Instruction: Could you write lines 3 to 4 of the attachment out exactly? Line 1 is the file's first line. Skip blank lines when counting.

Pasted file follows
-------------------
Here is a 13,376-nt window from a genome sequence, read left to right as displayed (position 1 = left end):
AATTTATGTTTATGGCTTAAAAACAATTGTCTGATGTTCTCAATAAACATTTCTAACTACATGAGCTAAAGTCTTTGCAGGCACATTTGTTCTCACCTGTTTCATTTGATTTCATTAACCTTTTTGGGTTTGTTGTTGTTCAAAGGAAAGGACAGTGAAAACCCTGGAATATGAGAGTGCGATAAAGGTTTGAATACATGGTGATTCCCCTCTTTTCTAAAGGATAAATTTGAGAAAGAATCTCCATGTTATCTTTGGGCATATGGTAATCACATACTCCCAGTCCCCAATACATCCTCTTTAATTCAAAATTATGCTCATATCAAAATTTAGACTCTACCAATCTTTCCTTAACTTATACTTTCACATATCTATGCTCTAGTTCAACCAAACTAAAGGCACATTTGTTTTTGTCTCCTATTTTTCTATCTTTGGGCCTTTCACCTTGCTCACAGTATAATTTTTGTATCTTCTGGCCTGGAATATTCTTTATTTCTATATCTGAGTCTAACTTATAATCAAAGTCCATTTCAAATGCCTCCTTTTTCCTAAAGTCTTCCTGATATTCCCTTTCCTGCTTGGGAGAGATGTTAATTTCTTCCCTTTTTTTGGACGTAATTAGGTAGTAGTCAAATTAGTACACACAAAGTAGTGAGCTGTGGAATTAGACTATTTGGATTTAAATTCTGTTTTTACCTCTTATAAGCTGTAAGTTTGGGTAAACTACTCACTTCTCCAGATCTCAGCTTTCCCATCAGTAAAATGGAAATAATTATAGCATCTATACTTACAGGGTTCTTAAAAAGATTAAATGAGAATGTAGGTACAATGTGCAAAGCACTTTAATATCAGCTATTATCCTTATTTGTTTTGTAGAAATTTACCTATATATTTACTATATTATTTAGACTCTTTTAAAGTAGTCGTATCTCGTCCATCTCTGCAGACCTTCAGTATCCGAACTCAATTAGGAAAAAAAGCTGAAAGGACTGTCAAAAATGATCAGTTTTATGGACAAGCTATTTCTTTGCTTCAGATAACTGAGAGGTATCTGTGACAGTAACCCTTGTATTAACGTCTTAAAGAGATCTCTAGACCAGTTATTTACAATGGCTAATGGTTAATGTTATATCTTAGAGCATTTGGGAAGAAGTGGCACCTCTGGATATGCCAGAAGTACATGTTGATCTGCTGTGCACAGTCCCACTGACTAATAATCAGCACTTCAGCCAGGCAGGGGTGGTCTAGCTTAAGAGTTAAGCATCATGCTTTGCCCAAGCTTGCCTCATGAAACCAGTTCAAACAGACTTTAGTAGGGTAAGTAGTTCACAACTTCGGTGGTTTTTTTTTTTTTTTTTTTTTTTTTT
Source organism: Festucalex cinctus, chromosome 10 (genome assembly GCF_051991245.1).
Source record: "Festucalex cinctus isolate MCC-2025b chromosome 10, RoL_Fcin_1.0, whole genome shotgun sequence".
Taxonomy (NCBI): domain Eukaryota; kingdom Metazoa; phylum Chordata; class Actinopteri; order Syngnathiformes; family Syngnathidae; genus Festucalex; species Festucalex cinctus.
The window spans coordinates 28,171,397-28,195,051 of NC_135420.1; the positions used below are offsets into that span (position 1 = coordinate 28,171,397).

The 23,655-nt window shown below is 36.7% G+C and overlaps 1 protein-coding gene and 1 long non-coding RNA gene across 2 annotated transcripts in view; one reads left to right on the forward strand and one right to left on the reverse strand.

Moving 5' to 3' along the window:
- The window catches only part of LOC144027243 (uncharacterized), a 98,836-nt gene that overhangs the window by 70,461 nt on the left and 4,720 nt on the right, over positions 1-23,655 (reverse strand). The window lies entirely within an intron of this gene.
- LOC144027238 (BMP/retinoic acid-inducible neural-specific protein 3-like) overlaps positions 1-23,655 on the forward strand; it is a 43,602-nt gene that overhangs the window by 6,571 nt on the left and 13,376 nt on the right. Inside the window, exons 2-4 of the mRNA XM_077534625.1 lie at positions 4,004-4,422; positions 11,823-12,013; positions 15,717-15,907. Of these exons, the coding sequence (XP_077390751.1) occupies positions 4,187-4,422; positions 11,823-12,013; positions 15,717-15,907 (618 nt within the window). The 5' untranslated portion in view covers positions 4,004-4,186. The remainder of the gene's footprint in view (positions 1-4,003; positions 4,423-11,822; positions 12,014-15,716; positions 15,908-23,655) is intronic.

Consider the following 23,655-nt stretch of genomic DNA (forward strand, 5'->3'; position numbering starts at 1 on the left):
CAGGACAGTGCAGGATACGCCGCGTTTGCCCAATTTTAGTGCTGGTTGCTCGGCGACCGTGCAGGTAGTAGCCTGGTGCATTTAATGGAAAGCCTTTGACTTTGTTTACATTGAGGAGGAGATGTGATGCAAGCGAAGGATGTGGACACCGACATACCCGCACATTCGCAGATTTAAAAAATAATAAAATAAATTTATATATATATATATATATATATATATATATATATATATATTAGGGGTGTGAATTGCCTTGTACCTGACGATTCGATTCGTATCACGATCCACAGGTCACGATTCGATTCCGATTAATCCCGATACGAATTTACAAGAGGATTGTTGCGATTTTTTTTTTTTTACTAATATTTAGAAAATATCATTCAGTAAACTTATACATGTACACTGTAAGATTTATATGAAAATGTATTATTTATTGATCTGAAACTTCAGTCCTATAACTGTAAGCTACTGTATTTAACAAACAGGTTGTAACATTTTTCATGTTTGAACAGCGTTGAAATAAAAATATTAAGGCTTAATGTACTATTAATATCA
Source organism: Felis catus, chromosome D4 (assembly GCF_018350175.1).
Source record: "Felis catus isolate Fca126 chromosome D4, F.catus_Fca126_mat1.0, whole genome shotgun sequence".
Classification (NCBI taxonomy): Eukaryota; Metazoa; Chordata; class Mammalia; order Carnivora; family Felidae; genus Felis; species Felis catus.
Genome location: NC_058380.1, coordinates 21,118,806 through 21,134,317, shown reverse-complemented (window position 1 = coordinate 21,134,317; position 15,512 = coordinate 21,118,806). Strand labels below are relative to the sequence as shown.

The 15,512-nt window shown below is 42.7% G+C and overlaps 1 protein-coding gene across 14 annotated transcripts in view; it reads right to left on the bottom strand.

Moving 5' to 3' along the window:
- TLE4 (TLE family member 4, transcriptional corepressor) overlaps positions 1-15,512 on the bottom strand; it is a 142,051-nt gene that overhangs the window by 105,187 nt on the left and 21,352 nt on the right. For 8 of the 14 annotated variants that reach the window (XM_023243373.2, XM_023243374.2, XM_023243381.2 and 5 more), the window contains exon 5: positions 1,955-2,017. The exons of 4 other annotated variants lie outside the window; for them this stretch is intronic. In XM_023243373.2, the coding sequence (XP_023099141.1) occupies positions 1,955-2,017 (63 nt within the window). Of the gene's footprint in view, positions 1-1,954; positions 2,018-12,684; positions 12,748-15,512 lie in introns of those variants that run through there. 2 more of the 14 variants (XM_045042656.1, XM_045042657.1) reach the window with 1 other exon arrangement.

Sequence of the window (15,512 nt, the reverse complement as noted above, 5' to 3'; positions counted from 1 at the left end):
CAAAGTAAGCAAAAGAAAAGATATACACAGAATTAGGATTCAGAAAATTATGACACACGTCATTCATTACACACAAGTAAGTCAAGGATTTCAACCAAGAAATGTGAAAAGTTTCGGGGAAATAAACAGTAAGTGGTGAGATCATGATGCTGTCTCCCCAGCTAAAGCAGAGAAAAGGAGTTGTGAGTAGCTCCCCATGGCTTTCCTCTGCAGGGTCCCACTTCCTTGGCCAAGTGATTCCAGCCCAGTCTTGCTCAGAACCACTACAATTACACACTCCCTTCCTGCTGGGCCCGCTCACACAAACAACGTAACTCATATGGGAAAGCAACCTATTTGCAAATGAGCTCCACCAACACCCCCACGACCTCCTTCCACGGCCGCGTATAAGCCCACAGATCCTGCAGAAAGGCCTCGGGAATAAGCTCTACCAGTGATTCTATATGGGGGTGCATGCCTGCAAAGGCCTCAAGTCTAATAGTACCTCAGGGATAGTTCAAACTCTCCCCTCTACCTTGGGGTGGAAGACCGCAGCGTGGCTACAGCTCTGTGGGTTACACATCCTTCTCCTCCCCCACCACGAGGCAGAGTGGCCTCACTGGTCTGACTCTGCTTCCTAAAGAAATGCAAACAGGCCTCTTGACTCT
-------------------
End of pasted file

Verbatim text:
Source organism: Festucalex cinctus, chromosome 10 (genome assembly GCF_051991245.1).
Source record: "Festucalex cinctus isolate MCC-2025b chromosome 10, RoL_Fcin_1.0, whole genome shotgun sequence".